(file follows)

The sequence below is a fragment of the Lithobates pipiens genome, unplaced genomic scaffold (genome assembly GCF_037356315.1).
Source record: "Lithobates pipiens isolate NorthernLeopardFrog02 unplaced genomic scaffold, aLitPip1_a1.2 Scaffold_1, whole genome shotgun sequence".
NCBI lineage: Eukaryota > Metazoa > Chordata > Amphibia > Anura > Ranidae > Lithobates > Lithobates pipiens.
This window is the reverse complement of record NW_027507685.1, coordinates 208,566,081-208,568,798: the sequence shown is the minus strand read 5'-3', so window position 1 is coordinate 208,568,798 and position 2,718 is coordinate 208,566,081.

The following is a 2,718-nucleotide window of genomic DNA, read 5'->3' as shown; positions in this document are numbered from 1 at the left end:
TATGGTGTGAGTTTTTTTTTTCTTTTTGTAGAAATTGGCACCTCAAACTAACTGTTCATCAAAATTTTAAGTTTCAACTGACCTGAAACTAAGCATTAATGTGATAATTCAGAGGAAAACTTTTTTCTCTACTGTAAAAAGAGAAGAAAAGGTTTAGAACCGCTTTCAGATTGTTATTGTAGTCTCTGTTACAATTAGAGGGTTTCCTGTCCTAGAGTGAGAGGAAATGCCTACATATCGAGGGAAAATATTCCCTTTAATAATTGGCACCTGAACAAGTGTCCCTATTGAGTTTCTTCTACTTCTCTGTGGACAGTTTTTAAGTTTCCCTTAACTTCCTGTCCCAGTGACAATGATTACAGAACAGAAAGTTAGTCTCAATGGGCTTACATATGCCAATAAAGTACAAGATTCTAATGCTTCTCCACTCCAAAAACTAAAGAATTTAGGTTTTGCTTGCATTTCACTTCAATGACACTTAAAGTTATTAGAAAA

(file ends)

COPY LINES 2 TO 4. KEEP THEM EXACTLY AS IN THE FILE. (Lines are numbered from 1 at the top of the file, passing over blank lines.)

Source record: "Lithobates pipiens isolate NorthernLeopardFrog02 unplaced genomic scaffold, aLitPip1_a1.2 Scaffold_1, whole genome shotgun sequence".
NCBI lineage: Eukaryota > Metazoa > Chordata > Amphibia > Anura > Ranidae > Lithobates > Lithobates pipiens.
This window is the reverse complement of record NW_027507685.1, coordinates 208,566,081-208,568,798: the sequence shown is the minus strand read 5'-3', so window position 1 is coordinate 208,568,798 and position 2,718 is coordinate 208,566,081.